feelto the visual illusion, and computer-controlled sounds and odors reinforce the virtual environment. Other VR systems, such as flight simulators, use larger displays and enclosed environments to create an illusion. Immersive VR systems can cause a form of motion sickness due to a mismatch experienced by the body between aspects of the virtual world and the real one. Less-complicated systems for personal computers manipulate an image of three-dimensional space on a computer screen. In a virtual network many users can be immersed in the same simulation, each perceiving it from a personal point of view. VR is used in some electronic games, in amusement-park attractions, in military exercises, and to simulate construction and architectural designs. Experimental and envisioned uses include education, industrial design, surgical training, and art.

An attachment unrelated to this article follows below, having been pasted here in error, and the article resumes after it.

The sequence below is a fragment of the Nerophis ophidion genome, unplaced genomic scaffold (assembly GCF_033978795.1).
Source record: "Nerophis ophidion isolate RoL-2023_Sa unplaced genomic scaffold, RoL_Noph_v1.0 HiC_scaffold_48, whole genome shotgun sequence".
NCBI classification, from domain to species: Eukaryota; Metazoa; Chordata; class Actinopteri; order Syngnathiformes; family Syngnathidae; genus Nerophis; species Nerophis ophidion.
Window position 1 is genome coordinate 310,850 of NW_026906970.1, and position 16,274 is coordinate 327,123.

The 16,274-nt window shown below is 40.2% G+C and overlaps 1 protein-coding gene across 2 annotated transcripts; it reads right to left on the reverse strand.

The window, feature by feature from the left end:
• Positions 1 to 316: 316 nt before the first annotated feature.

See H. Rheingold, Virtual Reality (1991); R. A. Earnshaw, Virtual Reality Systems (1993); L. C. Larijani, The Virtual Reality Primer (1994); J. Levy, Create Your Own Virtual Reality System (1995); D. N. Chorafas and H. Steinmann, Virtual Reality: Practical Applications in Business and Industry (1995).
The Columbia Electronic Encyclopedia, 6th ed. Copyright © 2012, Columbia University Press. All rights reserved.
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